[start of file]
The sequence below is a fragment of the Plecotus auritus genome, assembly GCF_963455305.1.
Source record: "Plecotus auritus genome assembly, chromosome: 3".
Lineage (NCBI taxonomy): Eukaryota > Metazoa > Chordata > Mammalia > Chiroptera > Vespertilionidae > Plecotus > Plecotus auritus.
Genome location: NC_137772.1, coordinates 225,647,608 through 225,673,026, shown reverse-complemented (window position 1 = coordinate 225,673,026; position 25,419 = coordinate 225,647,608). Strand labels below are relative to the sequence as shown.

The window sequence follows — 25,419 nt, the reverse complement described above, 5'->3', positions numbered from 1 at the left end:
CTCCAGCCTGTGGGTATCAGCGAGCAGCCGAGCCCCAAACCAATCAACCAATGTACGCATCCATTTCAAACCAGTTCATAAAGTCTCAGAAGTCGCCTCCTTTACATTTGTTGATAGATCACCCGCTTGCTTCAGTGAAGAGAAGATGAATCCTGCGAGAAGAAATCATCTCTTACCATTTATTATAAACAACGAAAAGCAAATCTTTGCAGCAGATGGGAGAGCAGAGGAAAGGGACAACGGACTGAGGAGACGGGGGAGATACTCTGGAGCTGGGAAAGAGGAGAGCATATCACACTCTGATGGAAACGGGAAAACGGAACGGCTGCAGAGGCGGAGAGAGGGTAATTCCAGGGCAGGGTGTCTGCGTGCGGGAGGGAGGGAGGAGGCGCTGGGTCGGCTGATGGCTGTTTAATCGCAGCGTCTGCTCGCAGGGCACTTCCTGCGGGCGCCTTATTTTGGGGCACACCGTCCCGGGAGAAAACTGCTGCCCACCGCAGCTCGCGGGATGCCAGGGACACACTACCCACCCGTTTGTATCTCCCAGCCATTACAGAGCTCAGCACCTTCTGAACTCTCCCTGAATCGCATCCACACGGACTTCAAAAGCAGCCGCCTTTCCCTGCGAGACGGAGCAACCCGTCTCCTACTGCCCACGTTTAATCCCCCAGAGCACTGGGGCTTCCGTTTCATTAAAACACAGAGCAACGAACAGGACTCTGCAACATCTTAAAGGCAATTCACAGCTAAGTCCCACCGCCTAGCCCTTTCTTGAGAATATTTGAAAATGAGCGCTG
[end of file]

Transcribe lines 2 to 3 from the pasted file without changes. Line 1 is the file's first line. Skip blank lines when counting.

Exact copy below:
Source record: "Plecotus auritus genome assembly, chromosome: 3".
Lineage (NCBI taxonomy): Eukaryota > Metazoa > Chordata > Mammalia > Chiroptera > Vespertilionidae > Plecotus > Plecotus auritus.